Saturday, May 19, 2018

31st Annual Armed Forces Day Celebration - Findlay, Ohio

This morning we trekked over/up to Findlay for the 31st Annual Armed Forces Day Celebration.  This is our first visit to this three day event, and I'm happy to say that it far exceeded my expectations.

It consists of a model show, re-enactors, vendors of militaria ranging from books to vehicles, displays of equipment, weapons, and vehicles, demonstrations, and if so inclined, rides in Huey medevac choppers from Vietnam.  I'm sure that there are other activities and events that I've missed, but you get the idea.

As we left the parking lot, we immediately happened upon WWII German re-enactors with an outstanding display of small arms and equipment, each doing an great job of engaging the public and sharing their knowledge.  Following that, was an equally nice American Rev War encampment.  As we were leaving that area, we were overtaken by a US Army squad conducting a patrol circa 1969.

Next was a live fire (literally) demonstration with flame-throwers, presented by the local USMC recruiters.  We were probably 75 feet or more from the flame, and the heat was surprisingly intense.  Spectators that insisted on crowding the fence probably 50-55 feet away from the flame, were pushed out of their area from the heat.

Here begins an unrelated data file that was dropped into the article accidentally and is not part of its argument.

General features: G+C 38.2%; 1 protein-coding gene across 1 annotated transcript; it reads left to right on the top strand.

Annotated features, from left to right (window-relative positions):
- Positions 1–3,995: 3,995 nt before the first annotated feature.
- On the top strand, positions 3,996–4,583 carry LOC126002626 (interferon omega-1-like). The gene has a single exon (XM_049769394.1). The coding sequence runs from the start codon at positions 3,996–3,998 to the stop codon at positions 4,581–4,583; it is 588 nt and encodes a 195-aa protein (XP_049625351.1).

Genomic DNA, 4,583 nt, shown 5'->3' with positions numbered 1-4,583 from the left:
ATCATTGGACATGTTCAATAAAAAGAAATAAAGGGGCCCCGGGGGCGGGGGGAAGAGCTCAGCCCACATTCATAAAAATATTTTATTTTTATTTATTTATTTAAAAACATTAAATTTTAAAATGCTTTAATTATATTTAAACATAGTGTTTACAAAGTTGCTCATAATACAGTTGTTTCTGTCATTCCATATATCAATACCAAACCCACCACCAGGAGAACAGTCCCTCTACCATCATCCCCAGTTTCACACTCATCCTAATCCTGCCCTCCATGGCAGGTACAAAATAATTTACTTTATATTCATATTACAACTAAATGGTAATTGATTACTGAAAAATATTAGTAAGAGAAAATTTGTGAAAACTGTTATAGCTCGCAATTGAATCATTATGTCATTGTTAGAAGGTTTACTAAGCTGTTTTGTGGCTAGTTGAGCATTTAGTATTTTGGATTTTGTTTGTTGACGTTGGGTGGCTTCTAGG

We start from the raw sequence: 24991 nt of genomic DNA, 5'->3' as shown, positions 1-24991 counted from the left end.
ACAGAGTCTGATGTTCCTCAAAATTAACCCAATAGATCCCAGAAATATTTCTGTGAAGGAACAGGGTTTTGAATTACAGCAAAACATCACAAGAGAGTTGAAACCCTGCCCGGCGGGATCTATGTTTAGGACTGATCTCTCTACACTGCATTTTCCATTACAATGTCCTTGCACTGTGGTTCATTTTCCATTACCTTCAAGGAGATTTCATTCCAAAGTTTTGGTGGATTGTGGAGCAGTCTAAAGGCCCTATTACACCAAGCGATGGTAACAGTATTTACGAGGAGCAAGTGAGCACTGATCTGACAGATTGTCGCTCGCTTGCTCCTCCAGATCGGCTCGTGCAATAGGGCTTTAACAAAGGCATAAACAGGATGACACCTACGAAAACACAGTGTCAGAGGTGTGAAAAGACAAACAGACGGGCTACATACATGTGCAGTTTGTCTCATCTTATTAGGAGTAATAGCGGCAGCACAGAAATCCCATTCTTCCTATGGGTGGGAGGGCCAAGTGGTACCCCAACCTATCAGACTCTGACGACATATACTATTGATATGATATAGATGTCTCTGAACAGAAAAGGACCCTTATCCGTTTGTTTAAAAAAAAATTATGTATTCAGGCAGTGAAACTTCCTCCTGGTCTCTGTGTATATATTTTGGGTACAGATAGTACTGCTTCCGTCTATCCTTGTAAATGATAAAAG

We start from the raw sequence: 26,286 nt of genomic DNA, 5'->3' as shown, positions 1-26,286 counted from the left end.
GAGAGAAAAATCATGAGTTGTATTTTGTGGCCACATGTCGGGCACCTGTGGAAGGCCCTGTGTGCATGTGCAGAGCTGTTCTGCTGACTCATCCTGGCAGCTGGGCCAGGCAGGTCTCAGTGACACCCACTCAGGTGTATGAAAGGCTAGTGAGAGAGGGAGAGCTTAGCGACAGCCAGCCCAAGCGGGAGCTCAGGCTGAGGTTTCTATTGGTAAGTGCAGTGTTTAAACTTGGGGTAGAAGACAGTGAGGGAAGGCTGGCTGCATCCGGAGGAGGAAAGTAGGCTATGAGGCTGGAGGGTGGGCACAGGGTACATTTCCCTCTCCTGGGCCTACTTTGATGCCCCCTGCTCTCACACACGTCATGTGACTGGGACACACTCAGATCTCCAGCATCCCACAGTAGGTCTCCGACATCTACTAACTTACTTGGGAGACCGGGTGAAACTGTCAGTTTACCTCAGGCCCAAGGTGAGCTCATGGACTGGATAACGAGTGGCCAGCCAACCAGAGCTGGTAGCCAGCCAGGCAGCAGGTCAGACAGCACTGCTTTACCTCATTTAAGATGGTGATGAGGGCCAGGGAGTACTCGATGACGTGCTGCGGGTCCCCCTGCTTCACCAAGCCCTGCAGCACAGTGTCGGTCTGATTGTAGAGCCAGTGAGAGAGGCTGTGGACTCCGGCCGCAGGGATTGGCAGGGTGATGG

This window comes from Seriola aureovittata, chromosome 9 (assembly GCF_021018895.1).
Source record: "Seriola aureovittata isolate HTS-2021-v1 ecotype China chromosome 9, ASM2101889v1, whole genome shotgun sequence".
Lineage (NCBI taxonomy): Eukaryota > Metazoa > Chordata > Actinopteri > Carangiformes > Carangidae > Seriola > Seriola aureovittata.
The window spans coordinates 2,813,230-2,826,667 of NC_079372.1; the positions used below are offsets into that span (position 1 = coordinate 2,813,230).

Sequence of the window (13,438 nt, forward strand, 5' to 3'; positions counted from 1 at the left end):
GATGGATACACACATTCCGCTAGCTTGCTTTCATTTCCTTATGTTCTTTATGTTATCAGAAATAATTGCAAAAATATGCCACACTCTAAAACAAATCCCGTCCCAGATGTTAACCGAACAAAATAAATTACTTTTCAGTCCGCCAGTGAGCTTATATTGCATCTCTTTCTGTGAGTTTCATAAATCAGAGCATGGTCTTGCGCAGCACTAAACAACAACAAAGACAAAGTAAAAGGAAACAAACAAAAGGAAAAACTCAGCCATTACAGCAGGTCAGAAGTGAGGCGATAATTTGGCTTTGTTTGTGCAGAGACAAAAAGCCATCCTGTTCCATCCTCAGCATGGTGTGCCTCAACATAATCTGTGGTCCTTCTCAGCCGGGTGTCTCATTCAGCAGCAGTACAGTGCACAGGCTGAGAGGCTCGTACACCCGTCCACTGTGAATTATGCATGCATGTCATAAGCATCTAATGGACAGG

There were buildings each housing the scale models, and then equipment displays, and several more buildings with vendors.  Prices ranged, but were generally better than Ebay, flea markets, and auctions that I've been to.  I picked up a couple small uniform items as painting guides for figs I'll soon be working on.  the focus of the products is heavy WWII to modern, but there was a smattering of earlier stuff ranging back to the Rev. War.

Intermixed among the buildings of vendors were displays of privately owned vehicles, mostly wheeled, but with a few tracked vehicles.  In all it was a great time, with a polite and well managed crowd, easy access, and a bargain for admission fee of $5.00

I didn't take a lot of pics, but here are a few:

Just an example of the types of displays in one of the buildings. 
Subject matter ranged mostly from WWII to the Gulf.

A beautiful halftrack.

An M16A1.


Can you imagine being the neighbor of the guy that
wheels this thing out of his garage?  

A Nike Hercules, I wants!

A Jeep for my daughter, she has a thing for this chassis.